Safe handling of hazardous drugs plays a vital role in patient care.
Ensuring the safe handling of hazardous drugs (HDs) has been a top priority in health care settings. The American Society of Health-System Pharmacists (ASHP) has continually updated guidelines and standards to guide pharmacists in safely handling HDs. In 2006, ASHP released its most recent guidelines on handling hazardous drugs, aligning its recommendations with the National Institute for Occupational Safety and Health (NIOSH) alert issued in 2004.1 In 2007, United States Pharmacopeia (USP) General Chapter <797> also updated its requirements to align with the NIOSH 2004 alert.2 Standards from USP General Chapter <800>, released in 2016 and subsequently updated, include best practice recommendations and mandates regarding handling hazardous drugs.3
The Occupational Safety and Health Administration has recognized that exposure to HDs has become of increasing concern and emphasizes how employer programs should follow guidelines established by USP General Chapters <797> and <800>.4 Furthermore, USP General Chapter <800> provides standards for the safe handling of HDs to minimize risk of exposure. These guidelines for handling HDs supply a systematic approach to ensure safety at every stage of the drug-handling process. In addition, NIOSH has maintained a readily accessible HD list, guidelines for HD risk assessment, and guidelines for personal protective equipment (PPE).5
Maintaining an up-to-date list, including drug names (eg, cisplatin), dosage forms, and handling requirements, is critical to identifying all HDs used. NIOSH has maintained a comprehensive list that is readily accessible, providing a foundation for a health care organization’s own list of HDs.5 An organization must maintain a list of all HDs in its inventory, including items on the NIOSH list, and review it at least every 12 months.3 Using a multidisciplinary committee to review the list of HDs can facilitate communication between departments, create engagement, and ensure completion of action items.6 Additionally, NIOSH has a procedural document for health systems to follow in examining new drugs for their HD list.7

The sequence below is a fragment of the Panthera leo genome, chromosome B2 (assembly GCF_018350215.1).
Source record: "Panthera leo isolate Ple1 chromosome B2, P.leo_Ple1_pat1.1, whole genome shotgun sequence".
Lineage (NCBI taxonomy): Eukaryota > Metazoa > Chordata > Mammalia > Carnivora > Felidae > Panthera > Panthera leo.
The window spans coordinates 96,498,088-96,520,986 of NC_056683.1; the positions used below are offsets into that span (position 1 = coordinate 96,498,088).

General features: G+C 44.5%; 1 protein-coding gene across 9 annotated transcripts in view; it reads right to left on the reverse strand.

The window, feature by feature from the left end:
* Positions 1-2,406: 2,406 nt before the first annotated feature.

Comprehensive training is crucial for all personnel involved in handling HDs. Initial and ongoing training related to hospital-approved education is required for all staff on the medication circuit, including safe handling and spill or leak management.3 Training should encompass safe handling procedures, PPE usage, and spill response.8
To minimize airborne exposure during drug preparation, implement appropriate engineering controls, such as biological safety cabinets, compounding aseptic isolators, and ventilated containment devices as found in many health system pharmacies.9-11 Regular maintenance and certification of these controls are vital to ensure their effectiveness. Staff should ensure vials have been cleaned before they are stored in HD work areas, as residue may be present outside of vials received from manufacturers or distributors.9
Training personnel in the correct use and disposal of PPE is essential. NIOSH has instructions on using PPE based on product formulation, activity, and specific engineering control requirements.5 For example, glove requirements vary significantly based on activity and drug classification. During the administration of HDs, if an antineoplastic HD is being administered, 2 pairs of chemotherapy gloves must be worn; while administering other HDs, the PPE requirement should be specifically outlined in the entity’s policy.5
Establishing a set of protocols to govern the handling of HDs is of utmost importance. These protocols should encompass comprehensive guidelines for compounding, labeling, and administration, with the aim of reducing contamination risk.11 Adherence to such protocols is crucial for ensuring the safety of employees, patients, and the public. All personnel involved in the handling of HDs should remain vigilant and strictly follow these guidelines.
Additionally, signage must be prominently displayed before the entrance of HD handling areas and be available to restrict access to areas where HD spills occur.3 Further, spill kits should be maintained with the appropriate materials for an immediate response, and regular drills should be conducted to ensure staff are proficient in spill management. HD waste should be segregated and disposed of in accordance with regulations and guidelines, and proper labeling and handling of waste containers should be ensured to prevent contamination.